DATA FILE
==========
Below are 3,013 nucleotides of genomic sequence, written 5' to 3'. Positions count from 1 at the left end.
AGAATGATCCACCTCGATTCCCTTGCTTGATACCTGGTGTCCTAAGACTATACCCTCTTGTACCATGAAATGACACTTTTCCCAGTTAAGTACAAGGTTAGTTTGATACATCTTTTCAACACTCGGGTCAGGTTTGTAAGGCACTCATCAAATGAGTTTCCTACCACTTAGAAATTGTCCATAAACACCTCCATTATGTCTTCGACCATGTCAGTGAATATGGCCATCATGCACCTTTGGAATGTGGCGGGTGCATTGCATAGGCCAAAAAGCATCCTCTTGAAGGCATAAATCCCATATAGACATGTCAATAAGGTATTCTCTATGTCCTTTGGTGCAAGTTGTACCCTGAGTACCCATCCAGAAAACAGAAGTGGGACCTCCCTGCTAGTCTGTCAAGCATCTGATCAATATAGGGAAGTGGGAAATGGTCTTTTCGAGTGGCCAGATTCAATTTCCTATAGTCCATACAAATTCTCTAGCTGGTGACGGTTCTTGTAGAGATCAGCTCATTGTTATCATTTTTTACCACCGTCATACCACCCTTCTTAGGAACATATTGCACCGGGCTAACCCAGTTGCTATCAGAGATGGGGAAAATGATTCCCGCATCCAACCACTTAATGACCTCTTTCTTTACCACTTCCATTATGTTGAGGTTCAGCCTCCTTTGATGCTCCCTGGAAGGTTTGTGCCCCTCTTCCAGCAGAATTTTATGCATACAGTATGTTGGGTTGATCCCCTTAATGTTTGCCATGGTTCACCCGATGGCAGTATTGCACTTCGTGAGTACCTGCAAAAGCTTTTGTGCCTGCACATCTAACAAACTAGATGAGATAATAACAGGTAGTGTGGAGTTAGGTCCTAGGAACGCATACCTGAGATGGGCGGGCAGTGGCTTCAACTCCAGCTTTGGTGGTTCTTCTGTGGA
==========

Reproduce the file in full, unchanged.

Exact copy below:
Below are 3,013 nucleotides of genomic sequence, written 5' to 3'. Positions count from 1 at the left end.
AGAATGATCCACCTCGATTCCCTTGCTTGATACCTGGTGTCCTAAGACTATACCCTCTTGTACCATGAAATGACACTTTTCCCAGTTAAGTACAAGGTTAGTTTGATACATCTTTTCAACACTCGGGTCAGGTTTGTAAGGCACTCATCAAATGAGTTTCCTACCACTTAGAAATTGTCCATAAACACCTCCATTATGTCTTCGACCATGTCAGTGAATATGGCCATCATGCACCTTTGGAATGTGGCGGGTGCATTGCATAGGCCAAAAAGCATCCTCTTGAAGGCATAAATCCCATATAGACATGTCAATAAGGTATTCTCTATGTCCTTTGGTGCAAGTTGTACCCTGAGTACCCATCCAGAAAACAGAAGTGGGACCTCCCTGCTAGTCTGTCAAGCATCTGATCAATATAGGGAAGTGGGAAATGGTCTTTTCGAGTGGCCAGATTCAATTTCCTATAGTCCATACAAATTCTCTAGCTGGTGACGGTTCTTGTAGAGATCAGCTCATTGTTATCATTTTTTACCACCGTCATACCACCCTTCTTAGGAACATATTGCACCGGGCTAACCCAGTTGCTATCAGAGATGGGGAAAATGATTCCCGCATCCAACCACTTAATGACCTCTTTCTTTACCACTTCCATTATGTTGAGGTTCAGCCTCCTTTGATGCTCCCTGGAAGGTTTGTGCCCCTCTTCCAGCAGAATTTTATGCATACAGTATGTTGGGTTGATCCCCTTAATGTTTGCCATGGTTCACCCGATGGCAGTATTGCACTTCGTGAGTACCTGCAAAAGCTTTTGTGCCTGCACATCTAACAAACTAGATGAGATAATAACAGGTAGTGTGGAGTTAGGTCCTAGGAACGCATACCTGAGATGGGCGGGCAGTGGCTTCAACTCCAGCTTTGGTGGTTCTTCTGTGGA